CANBERRA - The Egyptian Museum's collection of treasures from the tomb of the boy-king Tutankhamun will fly from New York to Melbourne next year on its final stop before returning to Cairo.

With other artefacts from the Valley of the Kings, the exhibition has attracted more than 7 million visitors in Europe and the United States, and will not leave Egypt again.

"Australians will have a once-in-a-lifetime opportunity to see some of the world's most precious treasures at the Melbourne Museum," Victorian Arts Minister Peter Bachelor said.

Tutankhamun and the Golden Age of the Pharaohs will open next April, and is expected to draw up to 700,000 people - almost as many as the museum's other blockbusters from Pompeii and the Titanic combined.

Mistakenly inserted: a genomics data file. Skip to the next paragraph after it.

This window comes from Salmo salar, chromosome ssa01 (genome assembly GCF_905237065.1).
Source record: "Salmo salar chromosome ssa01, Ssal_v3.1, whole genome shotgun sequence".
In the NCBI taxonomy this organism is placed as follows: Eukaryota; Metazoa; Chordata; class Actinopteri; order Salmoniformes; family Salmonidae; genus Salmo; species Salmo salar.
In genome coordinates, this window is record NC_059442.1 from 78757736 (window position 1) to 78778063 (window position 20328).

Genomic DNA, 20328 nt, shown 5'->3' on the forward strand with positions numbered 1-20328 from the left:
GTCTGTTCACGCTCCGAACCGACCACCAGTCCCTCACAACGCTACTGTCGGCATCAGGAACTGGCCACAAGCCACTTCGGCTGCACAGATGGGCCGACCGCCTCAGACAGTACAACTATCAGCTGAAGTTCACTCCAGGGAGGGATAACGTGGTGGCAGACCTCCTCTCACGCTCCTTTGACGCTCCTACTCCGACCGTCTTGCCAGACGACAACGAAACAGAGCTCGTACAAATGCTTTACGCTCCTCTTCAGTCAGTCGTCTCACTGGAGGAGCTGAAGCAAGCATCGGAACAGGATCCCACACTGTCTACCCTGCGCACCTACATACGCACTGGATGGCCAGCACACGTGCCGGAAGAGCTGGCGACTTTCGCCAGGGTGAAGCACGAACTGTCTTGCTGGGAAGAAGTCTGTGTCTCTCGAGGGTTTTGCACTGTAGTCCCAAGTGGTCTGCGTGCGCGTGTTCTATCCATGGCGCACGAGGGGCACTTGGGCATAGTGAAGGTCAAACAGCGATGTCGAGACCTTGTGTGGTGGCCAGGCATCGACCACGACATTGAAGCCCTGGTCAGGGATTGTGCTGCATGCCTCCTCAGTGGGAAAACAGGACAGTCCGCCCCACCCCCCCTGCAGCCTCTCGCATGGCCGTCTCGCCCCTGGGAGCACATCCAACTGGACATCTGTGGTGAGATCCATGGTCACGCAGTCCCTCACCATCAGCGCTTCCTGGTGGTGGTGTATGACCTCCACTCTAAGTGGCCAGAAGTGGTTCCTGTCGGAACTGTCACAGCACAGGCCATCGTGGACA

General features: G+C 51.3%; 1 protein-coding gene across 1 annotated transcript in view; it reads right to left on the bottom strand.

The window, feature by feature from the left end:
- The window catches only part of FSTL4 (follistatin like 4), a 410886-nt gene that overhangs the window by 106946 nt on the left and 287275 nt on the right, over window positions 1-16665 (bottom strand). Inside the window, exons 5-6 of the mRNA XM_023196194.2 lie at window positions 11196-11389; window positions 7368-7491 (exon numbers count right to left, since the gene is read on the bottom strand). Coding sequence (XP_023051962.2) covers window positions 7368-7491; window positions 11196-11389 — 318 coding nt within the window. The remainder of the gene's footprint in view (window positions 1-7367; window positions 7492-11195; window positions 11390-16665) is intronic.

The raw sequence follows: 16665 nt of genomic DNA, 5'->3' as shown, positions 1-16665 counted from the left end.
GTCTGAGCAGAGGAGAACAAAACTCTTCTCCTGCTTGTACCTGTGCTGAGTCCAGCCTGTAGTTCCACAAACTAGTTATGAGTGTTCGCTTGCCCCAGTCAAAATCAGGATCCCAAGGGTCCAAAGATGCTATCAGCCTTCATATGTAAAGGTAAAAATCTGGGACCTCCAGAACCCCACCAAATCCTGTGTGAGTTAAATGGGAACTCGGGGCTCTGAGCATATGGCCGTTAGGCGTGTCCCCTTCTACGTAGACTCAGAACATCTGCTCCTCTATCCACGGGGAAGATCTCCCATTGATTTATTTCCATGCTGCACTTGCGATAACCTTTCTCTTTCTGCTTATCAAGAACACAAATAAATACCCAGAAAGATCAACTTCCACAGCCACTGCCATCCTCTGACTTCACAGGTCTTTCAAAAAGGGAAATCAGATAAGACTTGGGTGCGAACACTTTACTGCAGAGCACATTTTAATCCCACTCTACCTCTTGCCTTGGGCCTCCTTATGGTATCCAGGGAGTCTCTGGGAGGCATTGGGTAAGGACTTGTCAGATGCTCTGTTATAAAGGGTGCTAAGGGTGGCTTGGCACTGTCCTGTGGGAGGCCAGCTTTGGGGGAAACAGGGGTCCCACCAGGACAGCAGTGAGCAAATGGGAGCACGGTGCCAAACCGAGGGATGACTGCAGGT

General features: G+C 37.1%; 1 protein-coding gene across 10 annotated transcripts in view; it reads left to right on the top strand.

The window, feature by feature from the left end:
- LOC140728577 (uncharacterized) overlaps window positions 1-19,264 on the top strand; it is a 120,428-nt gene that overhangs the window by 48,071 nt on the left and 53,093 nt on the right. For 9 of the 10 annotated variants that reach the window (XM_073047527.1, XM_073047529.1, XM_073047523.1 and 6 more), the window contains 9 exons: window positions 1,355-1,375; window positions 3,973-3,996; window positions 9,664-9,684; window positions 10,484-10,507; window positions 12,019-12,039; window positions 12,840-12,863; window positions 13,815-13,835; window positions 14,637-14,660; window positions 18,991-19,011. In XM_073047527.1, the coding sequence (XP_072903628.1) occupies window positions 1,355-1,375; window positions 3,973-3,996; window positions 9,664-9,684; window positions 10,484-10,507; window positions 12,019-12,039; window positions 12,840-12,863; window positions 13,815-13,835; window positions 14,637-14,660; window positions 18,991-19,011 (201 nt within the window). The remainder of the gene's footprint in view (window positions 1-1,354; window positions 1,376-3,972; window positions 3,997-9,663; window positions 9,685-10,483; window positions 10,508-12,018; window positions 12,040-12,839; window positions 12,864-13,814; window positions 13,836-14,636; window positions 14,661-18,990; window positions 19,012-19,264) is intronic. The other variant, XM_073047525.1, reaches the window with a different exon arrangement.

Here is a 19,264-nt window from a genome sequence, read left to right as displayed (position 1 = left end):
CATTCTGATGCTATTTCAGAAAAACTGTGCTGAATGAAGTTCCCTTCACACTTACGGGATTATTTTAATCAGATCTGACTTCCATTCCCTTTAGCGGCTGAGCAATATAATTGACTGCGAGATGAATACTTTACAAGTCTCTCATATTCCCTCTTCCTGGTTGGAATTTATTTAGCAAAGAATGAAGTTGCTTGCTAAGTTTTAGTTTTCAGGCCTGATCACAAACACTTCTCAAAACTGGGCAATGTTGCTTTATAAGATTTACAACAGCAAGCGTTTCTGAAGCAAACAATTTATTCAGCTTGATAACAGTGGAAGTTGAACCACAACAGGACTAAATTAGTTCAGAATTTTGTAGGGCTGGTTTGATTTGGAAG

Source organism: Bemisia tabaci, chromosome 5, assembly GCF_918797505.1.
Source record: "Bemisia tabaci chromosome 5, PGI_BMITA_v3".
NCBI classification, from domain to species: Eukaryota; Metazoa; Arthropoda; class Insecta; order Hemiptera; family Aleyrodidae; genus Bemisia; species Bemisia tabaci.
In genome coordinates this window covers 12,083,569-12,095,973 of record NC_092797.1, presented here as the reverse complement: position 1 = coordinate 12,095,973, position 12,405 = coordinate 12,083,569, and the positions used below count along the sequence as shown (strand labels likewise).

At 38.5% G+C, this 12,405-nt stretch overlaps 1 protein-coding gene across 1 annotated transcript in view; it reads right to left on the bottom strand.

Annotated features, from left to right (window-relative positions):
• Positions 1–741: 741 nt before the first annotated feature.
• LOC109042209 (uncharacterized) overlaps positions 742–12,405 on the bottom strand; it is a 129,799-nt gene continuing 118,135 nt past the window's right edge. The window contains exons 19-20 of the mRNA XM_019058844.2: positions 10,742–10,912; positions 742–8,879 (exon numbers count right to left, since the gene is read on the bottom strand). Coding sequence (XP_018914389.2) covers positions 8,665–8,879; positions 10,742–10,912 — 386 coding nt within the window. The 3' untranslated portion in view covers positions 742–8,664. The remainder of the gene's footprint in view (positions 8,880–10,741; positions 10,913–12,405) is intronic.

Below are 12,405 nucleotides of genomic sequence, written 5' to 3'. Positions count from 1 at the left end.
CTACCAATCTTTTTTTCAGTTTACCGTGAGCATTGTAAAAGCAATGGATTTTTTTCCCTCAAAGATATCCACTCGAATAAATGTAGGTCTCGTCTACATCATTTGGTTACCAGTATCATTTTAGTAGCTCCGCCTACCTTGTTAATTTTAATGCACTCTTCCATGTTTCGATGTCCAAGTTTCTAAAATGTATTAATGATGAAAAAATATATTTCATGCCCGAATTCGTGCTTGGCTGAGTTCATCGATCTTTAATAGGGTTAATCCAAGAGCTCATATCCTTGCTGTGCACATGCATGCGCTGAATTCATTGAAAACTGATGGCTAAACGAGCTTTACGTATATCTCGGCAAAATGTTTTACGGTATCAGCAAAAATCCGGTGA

The museum had to join with the Victorian Major Events Company and entertainment group IMG to fund the A$10 million ($13.1 million) cost of staging the exhibition.

After Melbourne the exhibition will return permanently to the massive US$550 million (NZ$719.3 million) Grand Egyptian Museum, due to open near the Giza pyramids in 2012.

Tutankhamun ruled Egypt between 1333 and 1323 BC, ascending the throne at the age of 9, and returning Egypt to the worship of its traditional gods, ending the unpopular monotheistic religion imposed by his father, Akhenaten.

The exhibition will include a copy of his mummified body, and, from his tomb, a painted wood torso, a miniature of his coffin made to house his liver, a ceremonial dagger, and a life-sized granite statue.

The exhibits will include treasures from other tombs in the Valley of the Kings near Luxor, where pharaohs and nobles were buried between the 16th and 11th centuries BC.